Preparing 3D prints

Advice columns, Tools

As I use quite a few 3D printed parts in my builds now and have started to sell 3D printed parts kits, I reckoned it was time to share with you how I prepare my 3D printed parts for use.

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You need:

  • A set of small files, ideally of the 3″ kind, second and fine cut
    • as a minimum, one half round, one round, but it helps to have a flat and a square
  • Wet and dry paper: 800 grit and 1200 grit. You can go finer if you want to see your face in it but I personally find that overkill for my purposes
  • Acryllic model paints: I use Revell Aquacolor
  • Baking powder, the fine type rather than the coarse type
  • Paintbrushes, a mixing surface, paper towels and water
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For those not familiar with files, from left to right: Flat, half round, round and square.

Some people use coarse grit wet and dry to get started. I personally don’t bother, it’s messy and slow, so use files to take off the highest points and work out which areas need filling.

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Once I’ve established a smooth top surface, I work up to wet and dry until the overall impression of the surface is smooth except for the inevitable low points that come with 3D printing.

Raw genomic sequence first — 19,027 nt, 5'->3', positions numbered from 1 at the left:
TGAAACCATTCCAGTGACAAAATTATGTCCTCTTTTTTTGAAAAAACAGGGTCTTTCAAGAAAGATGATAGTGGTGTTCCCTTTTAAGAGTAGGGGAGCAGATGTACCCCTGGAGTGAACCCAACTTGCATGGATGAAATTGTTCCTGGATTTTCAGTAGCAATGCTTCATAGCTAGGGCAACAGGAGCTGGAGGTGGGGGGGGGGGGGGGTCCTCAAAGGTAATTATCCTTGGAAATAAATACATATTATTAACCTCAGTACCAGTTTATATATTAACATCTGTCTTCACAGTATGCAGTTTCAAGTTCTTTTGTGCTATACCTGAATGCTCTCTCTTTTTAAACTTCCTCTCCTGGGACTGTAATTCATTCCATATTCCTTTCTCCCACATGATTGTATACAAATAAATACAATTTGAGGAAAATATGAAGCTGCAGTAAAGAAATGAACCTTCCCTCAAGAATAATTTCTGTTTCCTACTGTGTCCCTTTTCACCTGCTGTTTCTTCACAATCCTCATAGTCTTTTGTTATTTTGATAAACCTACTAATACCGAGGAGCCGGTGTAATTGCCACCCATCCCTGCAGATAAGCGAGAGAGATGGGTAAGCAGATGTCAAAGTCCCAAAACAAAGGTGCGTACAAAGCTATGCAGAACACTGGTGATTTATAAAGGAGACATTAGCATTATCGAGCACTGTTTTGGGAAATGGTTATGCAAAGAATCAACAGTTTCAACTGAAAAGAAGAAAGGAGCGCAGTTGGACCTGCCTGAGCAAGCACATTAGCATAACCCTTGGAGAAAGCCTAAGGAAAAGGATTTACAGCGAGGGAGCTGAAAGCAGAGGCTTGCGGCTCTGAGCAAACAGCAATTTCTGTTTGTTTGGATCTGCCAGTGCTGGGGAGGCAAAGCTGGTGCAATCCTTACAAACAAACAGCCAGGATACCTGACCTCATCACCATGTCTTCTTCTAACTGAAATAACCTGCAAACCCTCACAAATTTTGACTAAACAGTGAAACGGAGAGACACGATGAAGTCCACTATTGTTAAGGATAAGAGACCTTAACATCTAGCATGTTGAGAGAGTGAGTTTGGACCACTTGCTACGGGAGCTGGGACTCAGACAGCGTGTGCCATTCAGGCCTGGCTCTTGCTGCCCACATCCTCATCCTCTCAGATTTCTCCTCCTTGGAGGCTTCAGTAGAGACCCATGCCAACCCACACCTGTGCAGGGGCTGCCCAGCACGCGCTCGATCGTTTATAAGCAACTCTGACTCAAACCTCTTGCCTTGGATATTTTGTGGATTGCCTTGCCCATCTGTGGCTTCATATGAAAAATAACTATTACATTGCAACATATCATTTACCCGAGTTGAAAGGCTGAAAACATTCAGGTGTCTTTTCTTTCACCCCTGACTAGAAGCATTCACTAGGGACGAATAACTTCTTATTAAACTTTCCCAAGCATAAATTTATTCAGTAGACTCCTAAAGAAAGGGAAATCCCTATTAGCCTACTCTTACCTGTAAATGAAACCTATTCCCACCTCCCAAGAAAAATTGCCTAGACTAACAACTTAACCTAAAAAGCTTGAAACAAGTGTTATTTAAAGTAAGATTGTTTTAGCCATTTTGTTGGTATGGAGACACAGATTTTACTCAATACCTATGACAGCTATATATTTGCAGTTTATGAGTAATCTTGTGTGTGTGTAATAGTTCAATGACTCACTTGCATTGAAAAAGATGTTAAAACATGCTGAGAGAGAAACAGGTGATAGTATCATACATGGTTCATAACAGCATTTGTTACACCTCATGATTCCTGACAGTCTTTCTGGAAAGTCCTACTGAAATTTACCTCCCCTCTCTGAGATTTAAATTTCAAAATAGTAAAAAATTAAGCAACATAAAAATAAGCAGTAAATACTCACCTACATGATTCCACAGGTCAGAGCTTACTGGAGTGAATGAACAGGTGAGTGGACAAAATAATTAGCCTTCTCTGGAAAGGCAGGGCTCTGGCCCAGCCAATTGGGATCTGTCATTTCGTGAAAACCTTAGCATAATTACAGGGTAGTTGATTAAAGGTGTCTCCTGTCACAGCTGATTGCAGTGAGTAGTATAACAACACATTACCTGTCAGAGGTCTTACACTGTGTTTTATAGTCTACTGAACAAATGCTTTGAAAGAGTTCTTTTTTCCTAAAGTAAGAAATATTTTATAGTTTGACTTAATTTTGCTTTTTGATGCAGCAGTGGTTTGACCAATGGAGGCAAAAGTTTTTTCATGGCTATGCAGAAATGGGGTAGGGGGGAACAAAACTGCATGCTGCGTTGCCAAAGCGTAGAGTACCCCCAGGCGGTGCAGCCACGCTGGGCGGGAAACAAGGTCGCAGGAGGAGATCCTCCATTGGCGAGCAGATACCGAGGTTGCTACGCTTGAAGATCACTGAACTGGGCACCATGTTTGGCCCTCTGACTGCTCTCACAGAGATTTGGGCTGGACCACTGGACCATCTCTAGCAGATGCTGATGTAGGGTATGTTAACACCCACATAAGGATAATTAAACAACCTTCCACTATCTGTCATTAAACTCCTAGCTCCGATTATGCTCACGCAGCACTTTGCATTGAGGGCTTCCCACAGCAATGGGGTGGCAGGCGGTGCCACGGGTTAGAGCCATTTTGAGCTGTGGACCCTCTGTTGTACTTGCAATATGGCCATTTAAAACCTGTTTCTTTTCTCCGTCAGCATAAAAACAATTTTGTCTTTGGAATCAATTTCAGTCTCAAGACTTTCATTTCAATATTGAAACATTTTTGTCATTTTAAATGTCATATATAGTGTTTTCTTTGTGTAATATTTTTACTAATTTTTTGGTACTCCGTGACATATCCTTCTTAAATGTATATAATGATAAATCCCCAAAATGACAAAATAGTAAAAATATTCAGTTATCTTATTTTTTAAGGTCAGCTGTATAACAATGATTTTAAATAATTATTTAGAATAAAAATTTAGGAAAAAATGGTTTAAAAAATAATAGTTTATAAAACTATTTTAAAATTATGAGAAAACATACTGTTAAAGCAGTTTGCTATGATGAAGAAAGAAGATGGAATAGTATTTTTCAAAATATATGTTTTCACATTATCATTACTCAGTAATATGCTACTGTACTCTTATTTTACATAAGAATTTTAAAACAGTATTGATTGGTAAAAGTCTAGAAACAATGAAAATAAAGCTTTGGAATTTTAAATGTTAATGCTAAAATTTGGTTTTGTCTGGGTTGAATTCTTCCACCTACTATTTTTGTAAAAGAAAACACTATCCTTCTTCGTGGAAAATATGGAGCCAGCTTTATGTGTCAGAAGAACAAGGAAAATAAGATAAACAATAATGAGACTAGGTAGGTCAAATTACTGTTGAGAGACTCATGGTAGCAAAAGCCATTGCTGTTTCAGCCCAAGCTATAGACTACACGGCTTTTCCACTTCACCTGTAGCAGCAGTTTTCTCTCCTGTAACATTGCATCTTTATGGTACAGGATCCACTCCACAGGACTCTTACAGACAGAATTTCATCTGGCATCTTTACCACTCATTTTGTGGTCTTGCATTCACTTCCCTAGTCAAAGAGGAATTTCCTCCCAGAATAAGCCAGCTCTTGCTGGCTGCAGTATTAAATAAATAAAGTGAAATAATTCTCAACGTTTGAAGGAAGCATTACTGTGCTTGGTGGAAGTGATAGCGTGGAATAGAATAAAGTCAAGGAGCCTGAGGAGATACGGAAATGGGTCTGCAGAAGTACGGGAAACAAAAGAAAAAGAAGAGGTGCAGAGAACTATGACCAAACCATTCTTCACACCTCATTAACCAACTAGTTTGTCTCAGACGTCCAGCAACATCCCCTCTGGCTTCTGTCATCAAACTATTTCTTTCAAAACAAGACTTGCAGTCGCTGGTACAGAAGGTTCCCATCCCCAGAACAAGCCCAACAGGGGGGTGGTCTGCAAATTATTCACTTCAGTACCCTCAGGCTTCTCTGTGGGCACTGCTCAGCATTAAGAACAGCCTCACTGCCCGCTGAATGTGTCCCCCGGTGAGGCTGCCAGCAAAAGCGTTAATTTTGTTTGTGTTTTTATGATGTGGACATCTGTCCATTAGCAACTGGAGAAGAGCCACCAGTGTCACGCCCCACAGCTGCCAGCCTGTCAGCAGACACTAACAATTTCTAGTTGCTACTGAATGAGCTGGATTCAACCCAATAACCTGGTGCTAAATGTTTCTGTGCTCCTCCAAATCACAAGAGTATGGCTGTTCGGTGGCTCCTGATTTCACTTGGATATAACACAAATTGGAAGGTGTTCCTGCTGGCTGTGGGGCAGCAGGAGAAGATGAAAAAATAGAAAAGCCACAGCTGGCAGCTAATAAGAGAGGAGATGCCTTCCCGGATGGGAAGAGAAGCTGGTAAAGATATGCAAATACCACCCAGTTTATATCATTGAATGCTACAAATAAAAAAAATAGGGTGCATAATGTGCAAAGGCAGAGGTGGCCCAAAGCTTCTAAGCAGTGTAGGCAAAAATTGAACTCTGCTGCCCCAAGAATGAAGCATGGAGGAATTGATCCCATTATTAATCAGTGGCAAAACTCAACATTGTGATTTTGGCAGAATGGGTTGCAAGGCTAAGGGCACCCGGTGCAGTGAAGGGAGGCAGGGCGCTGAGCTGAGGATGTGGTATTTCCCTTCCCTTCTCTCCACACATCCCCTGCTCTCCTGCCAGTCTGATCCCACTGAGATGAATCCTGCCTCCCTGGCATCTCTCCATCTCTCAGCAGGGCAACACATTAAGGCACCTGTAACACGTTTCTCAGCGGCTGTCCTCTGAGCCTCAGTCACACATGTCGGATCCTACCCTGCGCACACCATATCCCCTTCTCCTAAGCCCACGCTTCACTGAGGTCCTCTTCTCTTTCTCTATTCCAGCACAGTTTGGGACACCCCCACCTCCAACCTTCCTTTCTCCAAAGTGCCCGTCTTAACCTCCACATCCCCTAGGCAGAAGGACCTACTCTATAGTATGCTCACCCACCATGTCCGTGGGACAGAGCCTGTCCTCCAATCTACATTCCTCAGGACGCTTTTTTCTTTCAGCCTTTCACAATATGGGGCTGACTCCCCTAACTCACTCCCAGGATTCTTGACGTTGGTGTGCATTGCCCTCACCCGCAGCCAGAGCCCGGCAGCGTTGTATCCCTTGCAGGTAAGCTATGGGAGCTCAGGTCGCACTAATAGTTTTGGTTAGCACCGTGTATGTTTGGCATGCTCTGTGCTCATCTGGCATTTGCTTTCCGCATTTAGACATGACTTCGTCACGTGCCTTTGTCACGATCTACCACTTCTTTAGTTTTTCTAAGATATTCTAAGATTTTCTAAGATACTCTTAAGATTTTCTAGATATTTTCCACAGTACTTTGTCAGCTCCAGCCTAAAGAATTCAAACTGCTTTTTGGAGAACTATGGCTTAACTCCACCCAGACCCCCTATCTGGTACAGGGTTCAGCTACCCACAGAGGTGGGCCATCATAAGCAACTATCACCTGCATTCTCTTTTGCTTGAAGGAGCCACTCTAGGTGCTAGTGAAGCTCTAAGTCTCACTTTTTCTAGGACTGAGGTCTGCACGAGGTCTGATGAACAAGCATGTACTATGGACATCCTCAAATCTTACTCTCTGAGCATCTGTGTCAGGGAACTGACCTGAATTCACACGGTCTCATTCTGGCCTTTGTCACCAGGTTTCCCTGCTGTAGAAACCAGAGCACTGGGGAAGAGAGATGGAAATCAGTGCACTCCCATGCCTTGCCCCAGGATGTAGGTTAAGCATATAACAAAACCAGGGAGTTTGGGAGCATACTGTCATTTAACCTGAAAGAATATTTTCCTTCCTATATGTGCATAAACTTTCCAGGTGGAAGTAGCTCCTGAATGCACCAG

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Low points can’t be eradicated entirely without risking cutting through the outer skin of the part or wrecking the tolerances. I fill these by mixing my acrylic paint with baking powder or fine plastic dust saved from the previous steps. I dip my brush in the paint, dip it in a container of the powder so that the paint is covered and mix it together either on a mixing surface or on the part itself if suitable. A flat brush is better for this purpose as you can apply a fairly smooth finish straight off the bat.

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If using this technique, you may wish to cover the majority of the model part in a thin layer of the paint/powder mix. This is so that when you’ve finished filling, you can take your finer grades of wet and dry and give the part a last wet run over to get a smooth and consistent finish.

 

You can now paint up the model in your finishing colour if the filler coat was not of that type. You may also want to consider a varnish to give it a suitable finish in gloss, matte or satin and add a bit more durability to the finish.

 

If you have an idea for a project of your own, drop us a line on: enquiries.vintageairsoft@gmail.com to discuss. If you found this article helpful, why not ‘Like’ our Facebook page or follow the blog to get regular updates on projects and interesting videos and articles?

 

Don’t forget you can buy our smaller items via Etsy. Our larger items can be found here.

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